“I didn't advertise it, but I had been going weekly to spend hours with those kids,” he remembers. “The oncology floor was my second home.”
But he was totally unprepared to visit the oncology floor as a parent instead of a football star.
A Family Crisis
“2010 was a very challenging time for me,” David comments. “I was with the Eagles in training camp, and one evening I was home giving my daughter, Halley, a bath. She was only five, but I saw what looked like breast tissue developing. My wife mentioned it to a friend who said we should get her checked out.”
It appeared that Halley's ovaries were producing hormones. A rollercoaster of tests showed nothing out of the ordinary.
“Eventually, Halley had an MRI, after which the radiologist said that something was there, but it wasn't cancer,” David recalls. “However, the endocrinologist then sent us to oncology, where we were told there was a tumour on her ovary that must be removed.
“I was so unprepared for that news,” he continues. “The specialist was suddenly a serious doctor, and wasn't treating me like the Eagles' David Akers who was there to cheer up other kids. It was such a weird feeling to know these people on a personal level and yet be treated like a parent, like we were meeting for the first time.”
Hero to Zero
It was January 2011. The Eagles were into the playoffs and there was no backup: David had to play the day before his only daughter's scheduled surgery.
“I am a man of faith and I completely realize that I can't control a lot of things in life,” he reflects, “but I can tell you this crisis brought me to my knees. I had survived huge professional and financial losses, but this health issue was tough.”
David was definitely in no place mentally to play at his best in a “win or go home” game. The year before he had lost $3.7 million in a Ponzi scheme and his contract with the Eagles was now up. At a time when medical expenses were mounting, his family's financial future was precarious.
“In that game, I missed two field goals I should have had no problem with,” he recounts. “I could feel the weight of everything come down on me. We lost by five points, so had those two three-pointer kicks been good, we could have won by one.”
It takes more than one player to lose a game but nonetheless David went from kicker to whipping boy. The fans booed him, the commentators criticized him and his own coach threw him under the bus.
“That was the last time I wore an Eagles jersey,” he comments. “I played more games in that jersey than anyone else in the organization. I hated that after a wonderful experience in Philadelphia I had to end my career with them that way.”
Valley of Darkness
The next morning, the Akers were at the children's hospital.
“It had always brought me such joy to visit kids in the hospital,” David says. “When we brought my daughter in, she stayed the night in the same wing on the same floor I had last visited, but now my role had changed.”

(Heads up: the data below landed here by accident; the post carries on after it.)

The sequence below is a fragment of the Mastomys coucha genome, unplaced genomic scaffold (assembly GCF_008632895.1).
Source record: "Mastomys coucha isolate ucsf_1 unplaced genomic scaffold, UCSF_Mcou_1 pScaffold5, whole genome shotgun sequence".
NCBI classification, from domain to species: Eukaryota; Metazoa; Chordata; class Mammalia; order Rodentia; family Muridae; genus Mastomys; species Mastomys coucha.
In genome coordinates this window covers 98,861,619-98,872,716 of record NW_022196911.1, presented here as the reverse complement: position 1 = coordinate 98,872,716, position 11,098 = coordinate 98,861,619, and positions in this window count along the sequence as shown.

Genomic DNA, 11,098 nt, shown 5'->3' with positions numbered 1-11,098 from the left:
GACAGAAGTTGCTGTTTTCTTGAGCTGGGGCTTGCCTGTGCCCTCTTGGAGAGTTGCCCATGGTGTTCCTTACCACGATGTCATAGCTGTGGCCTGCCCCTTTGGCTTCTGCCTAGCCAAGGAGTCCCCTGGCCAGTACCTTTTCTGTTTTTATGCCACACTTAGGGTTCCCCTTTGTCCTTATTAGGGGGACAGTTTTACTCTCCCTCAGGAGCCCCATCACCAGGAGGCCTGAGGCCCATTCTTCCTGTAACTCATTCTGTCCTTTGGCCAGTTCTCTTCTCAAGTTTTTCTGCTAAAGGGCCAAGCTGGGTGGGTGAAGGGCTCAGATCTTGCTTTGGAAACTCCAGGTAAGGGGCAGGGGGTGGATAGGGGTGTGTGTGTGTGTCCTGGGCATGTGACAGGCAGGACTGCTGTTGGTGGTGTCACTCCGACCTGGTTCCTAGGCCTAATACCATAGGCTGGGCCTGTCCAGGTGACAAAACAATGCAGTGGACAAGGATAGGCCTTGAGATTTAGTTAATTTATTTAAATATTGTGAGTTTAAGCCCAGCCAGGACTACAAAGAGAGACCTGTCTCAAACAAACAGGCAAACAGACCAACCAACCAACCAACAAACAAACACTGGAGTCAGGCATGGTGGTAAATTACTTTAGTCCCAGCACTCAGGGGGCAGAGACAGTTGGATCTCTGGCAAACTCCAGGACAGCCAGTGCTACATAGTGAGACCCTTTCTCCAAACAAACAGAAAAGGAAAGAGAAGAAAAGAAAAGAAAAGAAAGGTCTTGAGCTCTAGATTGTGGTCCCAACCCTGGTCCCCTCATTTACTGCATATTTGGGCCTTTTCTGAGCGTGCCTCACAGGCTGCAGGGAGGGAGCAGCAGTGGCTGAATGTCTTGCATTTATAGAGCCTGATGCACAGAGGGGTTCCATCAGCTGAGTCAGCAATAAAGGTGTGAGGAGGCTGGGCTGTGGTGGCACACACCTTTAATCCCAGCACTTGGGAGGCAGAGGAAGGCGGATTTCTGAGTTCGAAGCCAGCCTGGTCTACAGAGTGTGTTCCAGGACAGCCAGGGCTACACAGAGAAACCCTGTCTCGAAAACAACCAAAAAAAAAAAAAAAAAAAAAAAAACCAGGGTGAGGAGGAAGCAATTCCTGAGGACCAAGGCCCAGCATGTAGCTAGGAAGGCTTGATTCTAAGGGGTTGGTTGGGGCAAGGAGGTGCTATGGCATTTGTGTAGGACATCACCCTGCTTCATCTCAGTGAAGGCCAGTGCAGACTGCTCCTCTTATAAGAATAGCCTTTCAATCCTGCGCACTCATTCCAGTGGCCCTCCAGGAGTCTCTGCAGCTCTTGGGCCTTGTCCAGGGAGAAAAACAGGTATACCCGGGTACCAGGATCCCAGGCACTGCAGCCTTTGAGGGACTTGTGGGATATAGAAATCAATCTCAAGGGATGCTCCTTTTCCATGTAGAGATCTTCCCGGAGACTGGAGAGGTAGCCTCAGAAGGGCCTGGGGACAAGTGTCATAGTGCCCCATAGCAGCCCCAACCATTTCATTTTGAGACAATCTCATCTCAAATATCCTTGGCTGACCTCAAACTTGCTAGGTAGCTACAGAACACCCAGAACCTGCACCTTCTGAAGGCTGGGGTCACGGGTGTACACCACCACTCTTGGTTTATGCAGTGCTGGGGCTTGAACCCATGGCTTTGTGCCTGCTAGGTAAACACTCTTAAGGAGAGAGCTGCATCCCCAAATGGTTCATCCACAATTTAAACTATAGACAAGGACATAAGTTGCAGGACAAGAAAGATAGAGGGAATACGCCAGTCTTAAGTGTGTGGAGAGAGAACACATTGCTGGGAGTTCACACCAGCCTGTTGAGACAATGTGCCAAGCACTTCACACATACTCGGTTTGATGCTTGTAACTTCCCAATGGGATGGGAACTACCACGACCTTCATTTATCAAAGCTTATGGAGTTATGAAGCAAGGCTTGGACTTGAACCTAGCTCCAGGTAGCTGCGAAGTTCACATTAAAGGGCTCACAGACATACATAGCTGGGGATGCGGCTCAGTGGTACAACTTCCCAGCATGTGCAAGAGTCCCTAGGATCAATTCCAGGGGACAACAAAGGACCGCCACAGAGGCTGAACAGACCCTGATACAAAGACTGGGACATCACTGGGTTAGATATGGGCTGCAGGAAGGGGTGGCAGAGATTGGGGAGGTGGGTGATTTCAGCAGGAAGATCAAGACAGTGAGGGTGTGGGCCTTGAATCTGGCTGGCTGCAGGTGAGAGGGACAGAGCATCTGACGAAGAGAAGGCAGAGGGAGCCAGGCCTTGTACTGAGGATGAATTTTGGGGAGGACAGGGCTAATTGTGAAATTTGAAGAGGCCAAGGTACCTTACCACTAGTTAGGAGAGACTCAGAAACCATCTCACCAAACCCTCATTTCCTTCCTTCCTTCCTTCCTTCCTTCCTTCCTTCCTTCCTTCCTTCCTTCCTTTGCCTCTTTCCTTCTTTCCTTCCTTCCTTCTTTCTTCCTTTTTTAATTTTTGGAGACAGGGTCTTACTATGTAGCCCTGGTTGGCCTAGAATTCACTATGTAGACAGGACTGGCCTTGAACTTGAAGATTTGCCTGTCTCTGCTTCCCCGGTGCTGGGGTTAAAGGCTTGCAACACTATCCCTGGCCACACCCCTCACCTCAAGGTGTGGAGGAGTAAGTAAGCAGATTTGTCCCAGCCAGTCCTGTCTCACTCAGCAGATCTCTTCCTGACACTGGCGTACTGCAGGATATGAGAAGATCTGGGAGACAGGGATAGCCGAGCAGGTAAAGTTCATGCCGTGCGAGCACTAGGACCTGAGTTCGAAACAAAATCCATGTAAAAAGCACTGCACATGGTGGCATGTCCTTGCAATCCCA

Although the tumour was malignant, the doctors thought they had removed all of it, but it would be months before they'd know for sure. Then in April, the Eagles drafted kicker Alex Henery, and David found out he'd been axed when a friend texted him.
“So there it was, the trifecta—nearly broke, a sick kid at home and silently dumped by the team he'd given 12 terrific years,” wrote ESPN's Rick Reilly.
“Many Bible verses such as James 1:2 state, 'Consider it pure joy, my brothers and sisters, whenever you face trials,' ” David says. “The reality was it was very difficult for me to find joy at that time, even though I have always been very public about my faith.”
David grew to understand first-hand that, just as all Christians are a part of a community of faith, they are there for one another. As well, his wife, Erika, family and friends helped him along through that dark valley.
“Usually I am the provider and I think nothing's going to stop me from keeping things running,” he comments. “But at that point, my Erika was the one there for me. She had to pick me up and carry me for a while.”
David went on to sign with the San Francisco 49ers, but even better news than that was the doctor telling him in the summer that Halley was 100-percent cancer-free. He played two years in San Francisco and then went to the Detroit Lions. During his year in Detroit, he also became an ordained minister. Now, at the age of 40, he runs David Akers Ministries.
“I use my platform first and foremost to preach to myself that God's ways are not our ways,” he says. “I speak quite a bit on adversity and I say we are always winning, even when it looks to the rest of the world that we are losing. God has promised He will never leave us or forsake us, and this world is only temporary.”
He now challenges those in both the Christian and corporate world to put their faith into action and serve others.
“The Bible says to whom much is given, much is required,” he says. “I believe God allowed me to play in the NFL for a reason, and that reason is to serve the community and try to glorify God with the gifts that He has given me.”
(Photos: Courtesy of David Akers)